There’s some good advice. Also read the linked Dijkstra note; even in bullet point form, he was a brilliant guy.
Customers coordinates: a flat file containing x,y coordinates for every customer.
Municipalities in Austria: a shape file with multi-polygons defining the municipalities areas in Austria: source
The goal was to “look-up” the coordinates in the shape file in order to get the municipality code GKZ which in german stand for “Gemeindekennzahl”.
Check out the demo.
What is the McShield service? A quick Bing search revealed that it’s one of the services for McAfee VirusScan Enterprise. Could this be the cause? To get a quick look at all the history, I filtered the application log for event IDs: 17890 and 5000. Each time McAfee got an updated virus DAT file, SQL Server soon followed that by paging out the entire buffer pool. I checked the application log on several other SQL Servers for the same event IDs, and sure enough the same events occurred in tandem each morning. I also got confirmation from the security administration team that McAfee is scheduled to check for new DAT files each morning around 8AM. Eureka!
This seems like it could be the cause of our paging, but a little more research is needed. Searching the McAfee knowledge base, lead me to this article about the “Processes on enable” option.
Enabling this option causes memory pages of running processes to get paged to disk. And the example given is “Oracle, SQL, or other critical applications that need to be memory-resident continually, will have their process address space paged to disk when scan Processes On Enable kicks in”. OUCH! So when the McAfee service starts up or it gets a new DAT file, it will page out all processes.
Fortunately, this is a setting you can turn off, and Patrick shows how.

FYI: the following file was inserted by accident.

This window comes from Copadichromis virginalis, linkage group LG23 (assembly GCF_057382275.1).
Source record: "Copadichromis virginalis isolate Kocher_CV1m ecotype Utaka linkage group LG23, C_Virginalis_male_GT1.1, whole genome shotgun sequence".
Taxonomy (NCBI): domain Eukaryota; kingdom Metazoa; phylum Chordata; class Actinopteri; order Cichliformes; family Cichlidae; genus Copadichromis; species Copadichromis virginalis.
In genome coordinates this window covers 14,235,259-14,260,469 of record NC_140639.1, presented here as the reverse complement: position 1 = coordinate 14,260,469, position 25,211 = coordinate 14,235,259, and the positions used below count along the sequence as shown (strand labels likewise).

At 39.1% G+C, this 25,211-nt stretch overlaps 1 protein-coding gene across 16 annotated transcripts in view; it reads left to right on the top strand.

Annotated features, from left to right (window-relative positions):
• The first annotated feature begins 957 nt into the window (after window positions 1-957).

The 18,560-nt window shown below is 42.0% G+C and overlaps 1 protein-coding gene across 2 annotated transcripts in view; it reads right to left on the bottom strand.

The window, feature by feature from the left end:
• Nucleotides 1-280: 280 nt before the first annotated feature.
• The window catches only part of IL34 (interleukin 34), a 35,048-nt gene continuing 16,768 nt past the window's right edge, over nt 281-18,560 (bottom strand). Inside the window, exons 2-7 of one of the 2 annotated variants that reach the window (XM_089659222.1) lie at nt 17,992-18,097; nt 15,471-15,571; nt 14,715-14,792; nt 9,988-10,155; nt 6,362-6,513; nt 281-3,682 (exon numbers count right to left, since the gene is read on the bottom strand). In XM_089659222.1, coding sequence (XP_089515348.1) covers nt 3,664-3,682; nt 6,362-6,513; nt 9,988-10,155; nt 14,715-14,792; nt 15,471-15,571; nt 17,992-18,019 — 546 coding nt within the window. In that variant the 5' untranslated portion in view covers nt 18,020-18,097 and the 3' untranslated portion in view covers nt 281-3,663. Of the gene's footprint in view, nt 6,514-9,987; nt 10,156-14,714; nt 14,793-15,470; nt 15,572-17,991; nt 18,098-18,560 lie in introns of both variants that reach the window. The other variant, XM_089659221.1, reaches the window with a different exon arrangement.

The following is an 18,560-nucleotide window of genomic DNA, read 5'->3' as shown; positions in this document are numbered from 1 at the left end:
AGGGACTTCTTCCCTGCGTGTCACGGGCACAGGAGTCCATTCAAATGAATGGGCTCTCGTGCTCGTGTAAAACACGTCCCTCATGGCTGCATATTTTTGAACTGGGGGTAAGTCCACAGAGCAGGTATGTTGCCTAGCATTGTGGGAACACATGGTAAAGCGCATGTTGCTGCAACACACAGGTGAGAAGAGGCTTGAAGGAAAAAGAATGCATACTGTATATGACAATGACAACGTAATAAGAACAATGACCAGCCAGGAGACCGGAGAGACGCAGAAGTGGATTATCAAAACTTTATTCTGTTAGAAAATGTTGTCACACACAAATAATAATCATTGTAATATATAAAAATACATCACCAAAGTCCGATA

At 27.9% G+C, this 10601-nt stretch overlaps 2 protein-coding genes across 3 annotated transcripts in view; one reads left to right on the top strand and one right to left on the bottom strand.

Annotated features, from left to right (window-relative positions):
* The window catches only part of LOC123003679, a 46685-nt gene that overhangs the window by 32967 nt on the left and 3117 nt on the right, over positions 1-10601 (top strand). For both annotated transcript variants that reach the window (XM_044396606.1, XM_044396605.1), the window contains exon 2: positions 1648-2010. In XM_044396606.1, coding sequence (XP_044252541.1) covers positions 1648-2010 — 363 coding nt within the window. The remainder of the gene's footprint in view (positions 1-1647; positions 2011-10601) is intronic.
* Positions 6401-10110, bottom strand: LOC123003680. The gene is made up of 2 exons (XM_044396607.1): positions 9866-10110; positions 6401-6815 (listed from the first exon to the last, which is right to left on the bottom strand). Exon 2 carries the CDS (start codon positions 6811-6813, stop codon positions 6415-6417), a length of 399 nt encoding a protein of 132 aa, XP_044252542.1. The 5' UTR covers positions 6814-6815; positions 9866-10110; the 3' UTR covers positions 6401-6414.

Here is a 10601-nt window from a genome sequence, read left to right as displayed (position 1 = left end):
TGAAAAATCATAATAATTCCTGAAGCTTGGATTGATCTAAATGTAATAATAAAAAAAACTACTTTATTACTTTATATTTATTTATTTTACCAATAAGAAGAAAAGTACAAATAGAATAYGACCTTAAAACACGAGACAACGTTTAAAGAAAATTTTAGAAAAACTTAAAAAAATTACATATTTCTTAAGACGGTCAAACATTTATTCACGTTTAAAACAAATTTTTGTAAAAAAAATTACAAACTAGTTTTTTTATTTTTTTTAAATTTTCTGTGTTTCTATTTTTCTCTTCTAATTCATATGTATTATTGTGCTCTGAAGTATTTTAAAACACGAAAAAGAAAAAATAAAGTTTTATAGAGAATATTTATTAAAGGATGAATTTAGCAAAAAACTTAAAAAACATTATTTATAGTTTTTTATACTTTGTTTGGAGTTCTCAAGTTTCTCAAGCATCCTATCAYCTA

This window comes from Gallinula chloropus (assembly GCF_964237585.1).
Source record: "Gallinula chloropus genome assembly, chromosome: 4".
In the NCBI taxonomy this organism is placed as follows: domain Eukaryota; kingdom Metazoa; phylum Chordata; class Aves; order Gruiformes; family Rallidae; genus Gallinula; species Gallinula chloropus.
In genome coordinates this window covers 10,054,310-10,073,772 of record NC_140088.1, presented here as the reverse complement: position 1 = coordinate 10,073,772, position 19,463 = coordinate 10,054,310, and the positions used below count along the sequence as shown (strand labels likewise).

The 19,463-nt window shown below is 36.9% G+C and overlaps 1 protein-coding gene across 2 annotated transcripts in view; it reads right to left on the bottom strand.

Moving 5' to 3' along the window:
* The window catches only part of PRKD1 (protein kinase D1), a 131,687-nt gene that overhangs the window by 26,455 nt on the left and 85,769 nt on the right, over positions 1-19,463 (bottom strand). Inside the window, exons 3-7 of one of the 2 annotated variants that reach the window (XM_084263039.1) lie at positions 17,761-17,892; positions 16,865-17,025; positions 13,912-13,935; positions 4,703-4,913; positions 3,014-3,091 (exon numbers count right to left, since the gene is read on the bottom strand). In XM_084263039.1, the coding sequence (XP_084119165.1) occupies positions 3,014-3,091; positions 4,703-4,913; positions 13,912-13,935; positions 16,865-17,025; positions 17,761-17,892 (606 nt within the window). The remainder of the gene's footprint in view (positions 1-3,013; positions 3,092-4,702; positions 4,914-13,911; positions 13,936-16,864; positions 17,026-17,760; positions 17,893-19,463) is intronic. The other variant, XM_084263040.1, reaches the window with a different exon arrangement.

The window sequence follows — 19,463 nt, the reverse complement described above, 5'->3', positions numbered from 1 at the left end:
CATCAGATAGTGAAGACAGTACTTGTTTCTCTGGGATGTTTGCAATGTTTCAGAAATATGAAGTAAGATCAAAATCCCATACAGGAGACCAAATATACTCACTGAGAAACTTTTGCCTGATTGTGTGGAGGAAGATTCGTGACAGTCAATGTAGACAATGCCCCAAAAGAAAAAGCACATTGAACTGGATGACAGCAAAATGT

I’m running all of this on my Windows 10 machine but there are a few things you’ll need before we get started: –
The microsoft/windowsservercore image downloaded from the Docker Hub
Windows Server 2016 installation media extracted toC:\Docker\Builds\Windows
SQL Server 2014 SP2 Developer Edition installation media extracted to C:\Docker\Builds\SQLServer2014
Or if you prefer, you can just pull his image, but where’s the fun in that?
Then we need to add github repository to our project. I use the git command line for this:
git remote add origin firstname.lastname@example.org:stephlocke/datasauRus.git git push --set-upstream origin master
With just these things, I have a package that contains the unit test framework, documentation stubs, continuous integration and test coverage, and source control.
That is all you need to do to get things going!
This is great timing for me, as I’m starting to look at packaging internal code. Also, it’s great timing because it includes dinosaurs.
URN(hidden from view) are not needed. That is not a problem, I’ll just pipe them to
Select-Objectand include them in the
It’s not quite as straightforward as you’d imagine, but Shane shows you how to do it.